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Crisis in Germany

Despite the comments by German chancellor Gerhard Schroeder following the defeat of the EU constitution in France and Holland, the German political establishment is in crisis.
The potential now exists for the establishment of a new broad left formation. Not to forget, last summer 100.000s protested all over germany (in about 200 towns and cities) each monday (for about 2 month) against welfare cuts planned by the schröder government and even against capitalism. By the way, unemployment rate e.g. in Berlin is now at about 25%. Though no country on the world produces and exports more goods than Germany, capitalism in Germany is in a deep crisis as it can´t solve the big problems of this country anymore.

Reports coming from Germany suggest that the German establishment now may be scapegoating the EU and the Euro for their economic ills.

The BBC has reported that a political storm has broken out in Germany over reports that the government may be distancing itself from the European single currency.

Stern magazine said that Finance Minister Hans Eichel had been present at a meeting where the "collapse" of monetary union was discussed.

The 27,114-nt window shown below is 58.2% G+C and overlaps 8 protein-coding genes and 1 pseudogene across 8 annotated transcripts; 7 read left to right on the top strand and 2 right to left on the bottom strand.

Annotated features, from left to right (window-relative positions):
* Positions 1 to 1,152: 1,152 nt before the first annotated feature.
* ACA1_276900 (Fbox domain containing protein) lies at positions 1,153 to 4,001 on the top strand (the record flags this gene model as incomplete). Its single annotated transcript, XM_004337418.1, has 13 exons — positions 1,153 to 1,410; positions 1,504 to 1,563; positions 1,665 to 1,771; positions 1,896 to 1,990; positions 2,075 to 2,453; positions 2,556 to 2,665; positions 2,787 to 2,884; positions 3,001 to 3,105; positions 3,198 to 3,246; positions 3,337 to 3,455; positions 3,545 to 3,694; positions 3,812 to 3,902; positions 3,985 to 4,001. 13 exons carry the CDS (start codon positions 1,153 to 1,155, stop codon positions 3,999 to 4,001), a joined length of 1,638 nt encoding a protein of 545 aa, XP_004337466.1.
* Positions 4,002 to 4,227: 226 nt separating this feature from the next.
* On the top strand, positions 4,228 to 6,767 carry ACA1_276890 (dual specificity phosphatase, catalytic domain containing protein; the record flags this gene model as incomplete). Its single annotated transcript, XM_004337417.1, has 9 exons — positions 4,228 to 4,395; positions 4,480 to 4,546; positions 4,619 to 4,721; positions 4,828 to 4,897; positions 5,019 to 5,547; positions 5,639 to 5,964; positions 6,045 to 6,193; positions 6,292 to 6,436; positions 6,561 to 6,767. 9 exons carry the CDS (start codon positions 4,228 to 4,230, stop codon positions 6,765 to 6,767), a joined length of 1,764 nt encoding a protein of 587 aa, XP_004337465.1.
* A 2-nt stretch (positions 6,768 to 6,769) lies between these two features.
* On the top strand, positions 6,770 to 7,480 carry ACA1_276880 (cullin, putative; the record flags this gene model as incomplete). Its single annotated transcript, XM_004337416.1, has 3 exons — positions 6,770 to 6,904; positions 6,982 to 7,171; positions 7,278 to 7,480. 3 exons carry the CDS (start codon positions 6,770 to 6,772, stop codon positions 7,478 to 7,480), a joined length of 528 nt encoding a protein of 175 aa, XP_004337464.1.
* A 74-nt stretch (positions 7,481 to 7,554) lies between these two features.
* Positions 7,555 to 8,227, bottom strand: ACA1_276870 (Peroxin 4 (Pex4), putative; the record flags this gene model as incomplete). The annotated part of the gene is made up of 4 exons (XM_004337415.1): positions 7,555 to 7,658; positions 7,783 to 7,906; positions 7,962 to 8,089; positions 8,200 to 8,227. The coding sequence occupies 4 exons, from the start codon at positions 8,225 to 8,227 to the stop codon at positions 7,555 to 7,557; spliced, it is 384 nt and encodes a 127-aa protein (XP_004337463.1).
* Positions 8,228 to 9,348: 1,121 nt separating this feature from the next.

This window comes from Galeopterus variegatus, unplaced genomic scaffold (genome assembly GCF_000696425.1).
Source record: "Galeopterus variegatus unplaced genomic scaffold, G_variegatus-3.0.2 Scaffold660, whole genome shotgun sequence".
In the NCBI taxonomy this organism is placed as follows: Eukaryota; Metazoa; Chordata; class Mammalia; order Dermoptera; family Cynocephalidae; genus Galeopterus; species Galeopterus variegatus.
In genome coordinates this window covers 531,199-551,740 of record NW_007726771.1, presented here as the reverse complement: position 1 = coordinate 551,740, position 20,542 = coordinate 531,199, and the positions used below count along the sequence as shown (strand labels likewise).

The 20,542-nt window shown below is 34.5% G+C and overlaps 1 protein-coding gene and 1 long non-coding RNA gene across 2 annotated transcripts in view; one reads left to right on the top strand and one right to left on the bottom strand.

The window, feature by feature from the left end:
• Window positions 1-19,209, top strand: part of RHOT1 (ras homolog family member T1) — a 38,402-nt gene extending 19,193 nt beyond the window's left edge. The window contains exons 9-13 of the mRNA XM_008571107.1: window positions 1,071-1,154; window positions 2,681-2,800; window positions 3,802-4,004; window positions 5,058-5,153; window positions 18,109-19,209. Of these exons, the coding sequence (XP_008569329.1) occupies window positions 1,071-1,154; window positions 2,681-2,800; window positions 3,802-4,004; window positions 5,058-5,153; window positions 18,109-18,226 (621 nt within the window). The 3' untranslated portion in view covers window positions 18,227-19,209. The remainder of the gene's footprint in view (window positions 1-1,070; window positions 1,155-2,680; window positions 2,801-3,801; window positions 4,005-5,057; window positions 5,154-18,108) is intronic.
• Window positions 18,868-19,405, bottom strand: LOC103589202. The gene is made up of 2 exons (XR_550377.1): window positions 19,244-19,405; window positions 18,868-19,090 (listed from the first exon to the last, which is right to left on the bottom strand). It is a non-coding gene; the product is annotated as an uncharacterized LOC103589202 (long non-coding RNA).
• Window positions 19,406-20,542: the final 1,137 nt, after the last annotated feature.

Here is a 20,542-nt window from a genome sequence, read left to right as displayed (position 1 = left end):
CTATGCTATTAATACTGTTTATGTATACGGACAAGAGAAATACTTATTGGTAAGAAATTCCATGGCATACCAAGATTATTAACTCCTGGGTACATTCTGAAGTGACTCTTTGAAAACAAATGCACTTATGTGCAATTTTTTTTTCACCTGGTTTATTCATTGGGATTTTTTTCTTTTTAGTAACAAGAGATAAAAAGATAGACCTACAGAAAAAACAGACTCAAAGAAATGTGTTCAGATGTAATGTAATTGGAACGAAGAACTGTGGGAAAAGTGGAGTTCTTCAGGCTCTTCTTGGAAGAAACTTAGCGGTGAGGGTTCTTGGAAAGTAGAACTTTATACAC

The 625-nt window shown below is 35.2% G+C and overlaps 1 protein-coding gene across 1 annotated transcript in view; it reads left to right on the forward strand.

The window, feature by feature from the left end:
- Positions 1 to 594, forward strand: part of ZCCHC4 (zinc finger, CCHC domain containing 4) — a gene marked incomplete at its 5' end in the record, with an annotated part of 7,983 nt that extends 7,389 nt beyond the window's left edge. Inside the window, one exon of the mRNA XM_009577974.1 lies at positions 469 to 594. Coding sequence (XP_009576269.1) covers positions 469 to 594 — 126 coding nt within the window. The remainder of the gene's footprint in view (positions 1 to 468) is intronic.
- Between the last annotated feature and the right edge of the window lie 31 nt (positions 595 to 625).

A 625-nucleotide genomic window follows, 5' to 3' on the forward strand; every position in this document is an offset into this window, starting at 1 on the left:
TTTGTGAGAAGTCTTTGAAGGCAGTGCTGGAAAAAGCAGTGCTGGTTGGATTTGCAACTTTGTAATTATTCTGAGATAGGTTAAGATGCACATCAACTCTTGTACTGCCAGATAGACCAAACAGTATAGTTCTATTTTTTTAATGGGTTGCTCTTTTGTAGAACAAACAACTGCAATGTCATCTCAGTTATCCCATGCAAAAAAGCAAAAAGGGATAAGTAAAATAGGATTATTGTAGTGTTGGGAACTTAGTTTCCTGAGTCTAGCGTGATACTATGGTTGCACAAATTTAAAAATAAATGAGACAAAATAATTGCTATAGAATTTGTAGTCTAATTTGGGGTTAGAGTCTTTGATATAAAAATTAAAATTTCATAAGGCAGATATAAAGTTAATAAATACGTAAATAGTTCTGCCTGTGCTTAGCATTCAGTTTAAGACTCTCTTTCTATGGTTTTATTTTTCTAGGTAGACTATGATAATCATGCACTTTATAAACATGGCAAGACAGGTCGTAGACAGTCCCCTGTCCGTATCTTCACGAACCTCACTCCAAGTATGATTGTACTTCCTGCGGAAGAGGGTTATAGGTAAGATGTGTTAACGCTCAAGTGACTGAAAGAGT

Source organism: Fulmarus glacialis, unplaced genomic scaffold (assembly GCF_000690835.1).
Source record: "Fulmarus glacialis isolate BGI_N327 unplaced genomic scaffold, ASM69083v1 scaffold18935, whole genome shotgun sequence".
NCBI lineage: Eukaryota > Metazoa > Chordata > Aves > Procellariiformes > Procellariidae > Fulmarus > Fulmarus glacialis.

The government is planning to blame the euro for Germany's economic weakness, the magazine added.

The report was dismissed by both the ministry and Germany's central bank.

See link for details:

Following the disasterous results for the SPD (Social democrats) in regional elections the German government now faces a vote of confidence on July 1st that will likely lead to a General Election.

At the same time the WASG (Work and Social Justice- the Electoral Alternative), the new left party in Germany, stood in the North Rhine Westphalia elections for the first time and scored 2.2%, around 181,000 votes. Significantly, the WSAG scored 9% amongst the unemployed to become the third largest party amongst this part of the population.

Oskar Lafontaine, the former finance minister under the first term Schröder government, who resigned because he was in disagreement with the SPD's neo-liberal and hardcore-capitalistic policies, has finally sent back his SPD membership card and announced that he would be ready to stand on a ticket of an alliance which involves the WASG and the PDS (former SED, the communist party of former eastern germany).

According to the latest opinion polls, a left formation which involved Oskar Lafontaine would have the potential to win up to 18% of the vote, which underlines, once again, the desire for a genuine left force amongst a decisive section of the German working class.